CANNABIS in Canada

Policy - - Be­fore The Bell | From The Ed­i­tor - Cannabis in Canada BY DALE SMITH

Whether or not you’re sud­denly con­sum­ing mar­i­juana as of one sec­ond past mid­night on Oc­to­ber 17th, the le­gal­iza­tion of weed in Canada will af­fect your life. On the eve of cannabis le­gal­iza­tion, Sixth Es­tate’s Spot­light se­ries dis­cussed the ram­i­fi­ca­tions of the change, and what Cana­di­ans should re­al­is­ti­cally ex­pect and pre­pare for. Host Cather­ine Clark was joined by a panel of ex­perts and stake­hold­ers, led off by Nik Nanos, chair­man of Nanos Re­search, who pre­sented polling on le­gal­iza­tion com­mis­sioned by the Cana­dian Cen­tre on Sub­stance Use and Ad­dic­tion (CCSA).

The Nanos re­search shows that most peo­ple are con­cerned about peo­ple driv­ing while im­paired and the neg­a­tive im­pacts of le­gal­iza­tion on youth. He found that 27 per cent of Cana­di­ans felt they were knowl­edge­able about the health ef­fects of cannabis and 57 per cent felt they were some­what knowl­edge­able, and that those un­der 35 years of age were more likely to self-re­port they felt knowl­edge­able.

“When only about 25 per cent of Cana­di­ans self-re­port be­ing knowl­edge­able, it

shouldn’t be a sur­prise that ed­u­cat­ing youth has a sig­nif­i­cant level of trac­tion,” said Nanos of the re­sults.

Nanos added that 52 per cent of Cana­di­ans feel con­fi­dent in know­ing the ef­fects of cannabis on driv­ing, and that while 47 per cent of Cana­di­ans have ad­mit­ted to try­ing it (an­other seven per cent ad­mit to us­ing it oc­ca­sion­ally and three per cent call them­selves fre­quent users), some 62 per cent of Cana­di­ans say they don’t plan to use it once it is le­gal­ized.

“I would ex­pect this num­ber to change,” said Nanos. “It will be in­ter­est­ing to see what the pace or ve­loc­ity of change might be on this par­tic­u­lar ques­tion.”

Dr. Mark Ware, chief med­i­cal of­fi­cer with the Smiths Falls-based med­i­cal mar­i­juana com­pany Canopy Growth, is the for­mer di­rec­tor of clin­i­cal re­search at the MUHC Pain Man­age­ment Unit in Mon­treal. Ware, who served as the vice-chair of the fed­eral gov­ern­ment’s le­gal­iza­tion task force, said he’s been in­ter­ested in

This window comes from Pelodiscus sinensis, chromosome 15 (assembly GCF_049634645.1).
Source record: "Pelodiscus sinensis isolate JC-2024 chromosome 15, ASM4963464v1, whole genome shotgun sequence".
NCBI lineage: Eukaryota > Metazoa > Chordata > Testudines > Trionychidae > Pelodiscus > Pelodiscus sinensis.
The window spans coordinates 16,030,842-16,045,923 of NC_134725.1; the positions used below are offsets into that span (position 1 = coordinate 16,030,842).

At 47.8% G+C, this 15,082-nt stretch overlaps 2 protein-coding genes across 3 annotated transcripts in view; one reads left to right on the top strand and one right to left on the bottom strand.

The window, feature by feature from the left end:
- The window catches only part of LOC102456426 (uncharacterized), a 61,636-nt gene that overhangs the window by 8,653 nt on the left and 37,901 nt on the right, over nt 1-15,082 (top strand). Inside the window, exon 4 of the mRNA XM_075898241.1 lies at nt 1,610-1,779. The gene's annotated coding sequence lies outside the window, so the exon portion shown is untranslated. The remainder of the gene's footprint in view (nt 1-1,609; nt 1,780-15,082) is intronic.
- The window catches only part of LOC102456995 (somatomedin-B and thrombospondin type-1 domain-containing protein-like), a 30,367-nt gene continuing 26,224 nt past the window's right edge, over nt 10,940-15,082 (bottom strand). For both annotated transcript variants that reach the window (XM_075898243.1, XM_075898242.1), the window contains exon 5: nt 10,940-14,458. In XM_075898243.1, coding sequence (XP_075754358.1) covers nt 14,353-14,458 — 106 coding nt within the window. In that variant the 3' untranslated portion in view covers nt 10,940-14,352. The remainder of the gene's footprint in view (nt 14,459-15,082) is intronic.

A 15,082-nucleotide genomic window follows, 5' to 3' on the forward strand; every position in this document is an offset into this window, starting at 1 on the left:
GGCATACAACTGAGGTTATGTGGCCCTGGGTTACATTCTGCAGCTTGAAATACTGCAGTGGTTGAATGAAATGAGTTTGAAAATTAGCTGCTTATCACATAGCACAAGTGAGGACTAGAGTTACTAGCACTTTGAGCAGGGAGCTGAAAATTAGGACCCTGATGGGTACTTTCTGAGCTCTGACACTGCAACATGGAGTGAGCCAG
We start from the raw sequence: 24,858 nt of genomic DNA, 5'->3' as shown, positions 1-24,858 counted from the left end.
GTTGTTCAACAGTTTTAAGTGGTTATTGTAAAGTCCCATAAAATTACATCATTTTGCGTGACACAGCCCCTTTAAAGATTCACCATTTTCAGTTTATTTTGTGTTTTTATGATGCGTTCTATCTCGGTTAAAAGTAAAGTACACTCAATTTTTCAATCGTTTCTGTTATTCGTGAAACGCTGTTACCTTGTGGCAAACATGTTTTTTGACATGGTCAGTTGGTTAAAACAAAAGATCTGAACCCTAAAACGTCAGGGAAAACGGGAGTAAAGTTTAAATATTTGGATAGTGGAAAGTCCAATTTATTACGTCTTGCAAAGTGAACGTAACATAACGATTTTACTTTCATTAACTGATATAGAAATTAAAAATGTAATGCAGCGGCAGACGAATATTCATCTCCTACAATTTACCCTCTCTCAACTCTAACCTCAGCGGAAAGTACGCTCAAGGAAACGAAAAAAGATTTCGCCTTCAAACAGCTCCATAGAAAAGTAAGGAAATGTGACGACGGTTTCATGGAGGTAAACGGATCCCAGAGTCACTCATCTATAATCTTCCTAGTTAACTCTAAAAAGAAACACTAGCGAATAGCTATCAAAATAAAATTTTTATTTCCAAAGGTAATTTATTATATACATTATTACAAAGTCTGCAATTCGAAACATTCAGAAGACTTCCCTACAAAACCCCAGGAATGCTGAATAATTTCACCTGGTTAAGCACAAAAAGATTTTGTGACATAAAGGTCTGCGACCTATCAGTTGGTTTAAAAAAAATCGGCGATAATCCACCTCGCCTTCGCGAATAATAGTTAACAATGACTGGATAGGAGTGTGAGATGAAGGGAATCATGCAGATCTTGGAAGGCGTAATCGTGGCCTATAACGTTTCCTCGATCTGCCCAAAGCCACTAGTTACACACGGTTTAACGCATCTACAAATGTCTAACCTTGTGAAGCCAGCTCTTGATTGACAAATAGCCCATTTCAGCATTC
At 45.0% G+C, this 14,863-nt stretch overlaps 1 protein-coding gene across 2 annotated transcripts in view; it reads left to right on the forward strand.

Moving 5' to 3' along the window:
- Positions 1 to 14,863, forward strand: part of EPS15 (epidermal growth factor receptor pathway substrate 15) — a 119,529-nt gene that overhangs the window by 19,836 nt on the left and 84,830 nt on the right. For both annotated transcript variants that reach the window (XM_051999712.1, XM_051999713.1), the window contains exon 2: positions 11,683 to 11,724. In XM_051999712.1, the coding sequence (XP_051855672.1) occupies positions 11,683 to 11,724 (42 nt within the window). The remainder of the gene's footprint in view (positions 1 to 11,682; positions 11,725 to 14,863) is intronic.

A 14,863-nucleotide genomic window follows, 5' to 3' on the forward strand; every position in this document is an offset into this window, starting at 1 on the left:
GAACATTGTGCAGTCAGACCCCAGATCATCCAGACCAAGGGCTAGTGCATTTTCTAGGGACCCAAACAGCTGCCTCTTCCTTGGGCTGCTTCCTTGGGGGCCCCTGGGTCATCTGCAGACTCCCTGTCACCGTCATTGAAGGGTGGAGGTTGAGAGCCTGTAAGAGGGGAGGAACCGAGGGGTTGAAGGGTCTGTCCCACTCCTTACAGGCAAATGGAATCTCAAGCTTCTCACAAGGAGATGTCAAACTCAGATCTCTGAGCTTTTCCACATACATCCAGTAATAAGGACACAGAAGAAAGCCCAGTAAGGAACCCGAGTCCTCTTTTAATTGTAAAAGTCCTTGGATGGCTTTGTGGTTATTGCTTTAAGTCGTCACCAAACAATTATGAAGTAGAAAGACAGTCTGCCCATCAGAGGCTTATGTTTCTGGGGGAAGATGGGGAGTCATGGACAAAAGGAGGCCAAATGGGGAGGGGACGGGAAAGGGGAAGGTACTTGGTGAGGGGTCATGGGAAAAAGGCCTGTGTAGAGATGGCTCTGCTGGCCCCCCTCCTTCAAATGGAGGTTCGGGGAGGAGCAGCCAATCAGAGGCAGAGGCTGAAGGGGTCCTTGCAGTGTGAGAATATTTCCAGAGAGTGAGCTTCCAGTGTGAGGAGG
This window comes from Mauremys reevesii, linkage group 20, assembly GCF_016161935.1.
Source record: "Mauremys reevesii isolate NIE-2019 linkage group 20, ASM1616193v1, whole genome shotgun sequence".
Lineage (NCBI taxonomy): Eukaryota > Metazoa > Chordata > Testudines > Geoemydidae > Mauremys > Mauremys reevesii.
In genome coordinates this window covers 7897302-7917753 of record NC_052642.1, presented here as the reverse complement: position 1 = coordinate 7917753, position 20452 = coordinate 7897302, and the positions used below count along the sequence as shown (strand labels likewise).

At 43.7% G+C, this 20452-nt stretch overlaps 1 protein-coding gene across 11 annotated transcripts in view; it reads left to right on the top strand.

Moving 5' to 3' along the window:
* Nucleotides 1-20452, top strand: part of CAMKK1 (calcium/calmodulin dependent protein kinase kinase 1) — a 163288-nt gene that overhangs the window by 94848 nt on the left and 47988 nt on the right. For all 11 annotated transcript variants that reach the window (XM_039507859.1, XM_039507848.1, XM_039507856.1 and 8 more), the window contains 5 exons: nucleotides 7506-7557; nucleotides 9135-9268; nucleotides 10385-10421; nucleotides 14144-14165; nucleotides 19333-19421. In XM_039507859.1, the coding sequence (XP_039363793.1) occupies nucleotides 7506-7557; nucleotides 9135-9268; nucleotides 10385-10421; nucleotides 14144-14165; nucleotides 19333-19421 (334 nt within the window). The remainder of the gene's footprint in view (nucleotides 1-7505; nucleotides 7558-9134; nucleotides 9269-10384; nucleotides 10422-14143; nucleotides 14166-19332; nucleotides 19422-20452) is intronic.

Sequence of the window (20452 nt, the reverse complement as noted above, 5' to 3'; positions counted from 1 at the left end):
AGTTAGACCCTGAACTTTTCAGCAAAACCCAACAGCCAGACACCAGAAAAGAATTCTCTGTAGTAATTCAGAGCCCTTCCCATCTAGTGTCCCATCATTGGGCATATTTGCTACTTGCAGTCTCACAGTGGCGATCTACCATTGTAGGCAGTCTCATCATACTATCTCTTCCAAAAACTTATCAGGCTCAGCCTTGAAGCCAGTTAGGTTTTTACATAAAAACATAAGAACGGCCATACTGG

cannabis as a way to deal with chronic pain for more than 20 years.

“The task force opened my eyes to pub­lic pol­icy, and re­al­iz­ing the im­pacts that the pol­icy has had on cannabis use pat­terns, crim­i­nal­iza­tion and so­cial jus­tice is­sues,” said tare. “At the cusp of le­gal­iza­tion, f see it less as a point in time than as part of a very long process that has been go­ing on for some time.”

tare said that the process will be a jour­ney over the com­ing decades, and that he looked for­ward to work­ing with cannabis as a le­gal sub­stance.

Re­becca Jesse­man, di­rec­tor of pol­icy with the CCSA, said that her or­ga­ni­za­tion is look­ing at le­gal­iza­tion from a pub­lic health stand­point, which means hav­ing a ro­bust reg­u­la­tory frame­work, in­vest­ing in pre­ven­tion, hav­ing treat­ment ser­vices avail­able for those who have prob­lem­atic use, and mon­i­tor­ing the im­pact.

“ft is go­ing to be a work in progress,” said Jesse­man. “te have the op­por­tu­nity and the chal­lenge of a nat­u­ral ex­per­i­ment in Canada where the reg­u­la­tions vary in ev­ery prov­ince and ter­ri­tory, so we’re in a unique po­si­tion as pol­icy re­searchers to be able to look at what’s work­ing in which con­text, and to es­tab­lish best prac­tices in or­der to lead the world in terms of reg­u­la­tion.”

tare said that be­cause there will be a greater abil­ity to as­sess tetrahy­dro­cannabi­nol (TeC, the prin­ci­pal psy­choac­tive con­stituent of cannabis) lev­els and where cannabis is com­ing from, it will be eas­ier to mea­sure risks go­ing for­ward be­cause bet­ter data can be col­lected from use.

Jesse­man added that pol­icy mak­ers should be more proac­tive than just wait­ing for re­search on cannabis use, and should draw from re­search on other sub­stances like al­co­hol, and tools such as min­i­mum pric­ing to curb prob­lem­atic use.

“te know about how to ef­fec­tively com­mu­ni­cate mes­sages about re­spon­si­ble use,” said Jesse­man. “te’ve learned from the to­bacco cam­paigns, from the im­paired driv­ing cam­paigns, so ap­ply­ing those les­sons to cannabis is some­thing we can and should be do­ing right now.”

kanos said that ed­u­ca­tors should also take the time to have the dis­cus­sion about ed­i­bles and con­sum­ables be­fore they are avail­able on the mar­ket, given that there is al­ready so­cial stigma around smok­ing. tare added that there isn’t a sim­ple unit of mea­sure­ment for cannabis use, WHICH WILL MAKE IT MORE DIF­fi­CULT TO HAVE SEN­SI­ble con­ver­sa­tions dur­ing the ed­u­ca­tion process.

Jesse­man said that point of sale in­for­ma­tion will also be very im­por­tant for com­mu­ni­cat­ing and ed­u­cat­ing the pub­lic, in­clud­ing through prod­uct pack­ag­ing.

Left to Right: Host Cather­ine Clark, Dr. Mark Ware, Re­becca Jesse­man, Nik Nanos. Source: Sixth Es­tate

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